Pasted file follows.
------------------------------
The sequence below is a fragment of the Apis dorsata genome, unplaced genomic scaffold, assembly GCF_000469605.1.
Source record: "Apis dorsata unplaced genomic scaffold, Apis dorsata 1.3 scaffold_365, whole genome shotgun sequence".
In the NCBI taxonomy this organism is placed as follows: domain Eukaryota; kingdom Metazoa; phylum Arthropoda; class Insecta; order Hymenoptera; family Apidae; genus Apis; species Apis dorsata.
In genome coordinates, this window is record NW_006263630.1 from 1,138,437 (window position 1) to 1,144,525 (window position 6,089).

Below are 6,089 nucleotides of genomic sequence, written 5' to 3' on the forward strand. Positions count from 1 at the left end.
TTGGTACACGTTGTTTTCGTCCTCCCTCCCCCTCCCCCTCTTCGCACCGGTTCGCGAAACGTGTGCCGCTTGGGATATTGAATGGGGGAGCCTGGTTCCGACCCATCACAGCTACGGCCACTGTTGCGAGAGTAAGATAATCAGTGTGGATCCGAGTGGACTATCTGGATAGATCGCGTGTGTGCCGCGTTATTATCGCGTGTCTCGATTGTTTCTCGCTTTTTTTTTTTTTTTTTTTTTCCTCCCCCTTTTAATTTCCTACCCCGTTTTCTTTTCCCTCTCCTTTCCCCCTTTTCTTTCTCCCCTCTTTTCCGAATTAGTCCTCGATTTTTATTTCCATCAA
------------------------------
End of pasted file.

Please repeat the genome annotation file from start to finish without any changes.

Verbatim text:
The sequence below is a fragment of the Apis dorsata genome, unplaced genomic scaffold, assembly GCF_000469605.1.
Source record: "Apis dorsata unplaced genomic scaffold, Apis dorsata 1.3 scaffold_365, whole genome shotgun sequence".
In the NCBI taxonomy this organism is placed as follows: domain Eukaryota; kingdom Metazoa; phylum Arthropoda; class Insecta; order Hymenoptera; family Apidae; genus Apis; species Apis dorsata.
In genome coordinates, this window is record NW_006263630.1 from 1,138,437 (window position 1) to 1,144,525 (window position 6,089).

Below are 6,089 nucleotides of genomic sequence, written 5' to 3' on the forward strand. Positions count from 1 at the left end.
TTGGTACACGTTGTTTTCGTCCTCCCTCCCCCTCCCCCTCTTCGCACCGGTTCGCGAAACGTGTGCCGCTTGGGATATTGAATGGGGGAGCCTGGTTCCGACCCATCACAGCTACGGCCACTGTTGCGAGAGTAAGATAATCAGTGTGGATCCGAGTGGACTATCTGGATAGATCGCGTGTGTGCCGCGTTATTATCGCGTGTCTCGATTGTTTCTCGCTTTTTTTTTTTTTTTTTTTTTCCTCCCCCTTTTAATTTCCTACCCCGTTTTCTTTTCCCTCTCCTTTCCCCCTTTTCTTTCTCCCCTCTTTTCCGAATTAGTCCTCGATTTTTATTTCCATCAA